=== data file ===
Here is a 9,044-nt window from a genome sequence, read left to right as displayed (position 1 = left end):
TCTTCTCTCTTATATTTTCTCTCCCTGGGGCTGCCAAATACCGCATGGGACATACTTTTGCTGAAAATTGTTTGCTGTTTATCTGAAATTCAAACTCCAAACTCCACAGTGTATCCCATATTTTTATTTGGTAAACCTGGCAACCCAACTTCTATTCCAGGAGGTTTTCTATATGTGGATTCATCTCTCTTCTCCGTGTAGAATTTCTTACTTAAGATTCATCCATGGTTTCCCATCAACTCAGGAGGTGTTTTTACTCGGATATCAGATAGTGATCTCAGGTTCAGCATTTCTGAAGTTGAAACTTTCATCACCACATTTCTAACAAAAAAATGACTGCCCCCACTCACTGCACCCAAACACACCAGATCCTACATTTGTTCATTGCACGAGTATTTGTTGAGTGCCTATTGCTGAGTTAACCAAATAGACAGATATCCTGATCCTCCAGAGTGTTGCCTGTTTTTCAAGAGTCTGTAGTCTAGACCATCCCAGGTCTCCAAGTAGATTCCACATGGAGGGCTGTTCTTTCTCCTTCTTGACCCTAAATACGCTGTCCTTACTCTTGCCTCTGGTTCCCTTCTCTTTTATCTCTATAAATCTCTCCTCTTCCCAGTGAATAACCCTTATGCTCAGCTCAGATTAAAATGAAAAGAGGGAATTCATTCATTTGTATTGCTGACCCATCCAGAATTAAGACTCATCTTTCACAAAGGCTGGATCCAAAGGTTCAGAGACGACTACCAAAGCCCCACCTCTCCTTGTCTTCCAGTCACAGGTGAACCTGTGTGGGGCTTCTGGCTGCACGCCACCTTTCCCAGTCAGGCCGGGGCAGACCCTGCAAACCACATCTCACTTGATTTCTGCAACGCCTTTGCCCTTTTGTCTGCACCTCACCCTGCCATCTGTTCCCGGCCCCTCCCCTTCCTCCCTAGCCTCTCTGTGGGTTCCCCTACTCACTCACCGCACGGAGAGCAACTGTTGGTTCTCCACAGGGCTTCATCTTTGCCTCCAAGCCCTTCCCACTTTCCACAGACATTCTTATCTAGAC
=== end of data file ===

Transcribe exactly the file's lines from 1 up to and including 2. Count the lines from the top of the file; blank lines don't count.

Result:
Here is a 9,044-nt window from a genome sequence, read left to right as displayed (position 1 = left end):
TCTTCTCTCTTATATTTTCTCTCCCTGGGGCTGCCAAATACCGCATGGGACATACTTTTGCTGAAAATTGTTTGCTGTTTATCTGAAATTCAAACTCCAAACTCCACAGTGTATCCCATATTTTTATTTGGTAAACCTGGCAACCCAACTTCTATTCCAGGAGGTTTTCTATATGTGGATTCATCTCTCTTCTCCGTGTAGAATTTCTTACTTAAGATTCATCCATGGTTTCCCATCAACTCAGGAGGTGTTTTTACTCGGATATCAGATAGTGATCTCAGGTTCAGCATTTCTGAAGTTGAAACTTTCATCACCACATTTCTAACAAAAAAATGACTGCCCCCACTCACTGCACCCAAACACACCAGATCCTACATTTGTTCATTGCACGAGTATTTGTTGAGTGCCTATTGCTGAGTTAACCAAATAGACAGATATCCTGATCCTCCAGAGTGTTGCCTGTTTTTCAAGAGTCTGTAGTCTAGACCATCCCAGGTCTCCAAGTAGATTCCACATGGAGGGCTGTTCTTTCTCCTTCTTGACCCTAAATACGCTGTCCTTACTCTTGCCTCTGGTTCCCTTCTCTTTTATCTCTATAAATCTCTCCTCTTCCCAGTGAATAACCCTTATGCTCAGCTCAGATTAAAATGAAAAGAGGGAATTCATTCATTTGTATTGCTGACCCATCCAGAATTAAGACTCATCTTTCACAAAGGCTGGATCCAAAGGTTCAGAGACGACTACCAAAGCCCCACCTCTCCTTGTCTTCCAGTCACAGGTGAACCTGTGTGGGGCTTCTGGCTGCACGCCACCTTTCCCAGTCAGGCCGGGGCAGACCCTGCAAACCACATCTCACTTGATTTCTGCAACGCCTTTGCCCTTTTGTCTGCACCTCACCCTGCCATCTGTTCCCGGCCCCTCCCCTTCCTCCCTAGCCTCTCTGTGGGTTCCCCTACTCACTCACCGCACGGAGAGCAACTGTTGGTTCTCCACAGGGCTTCATCTTTGCCTCCAAGCCCTTCCCACTTTCCACAGACATTCTTATCTAGAC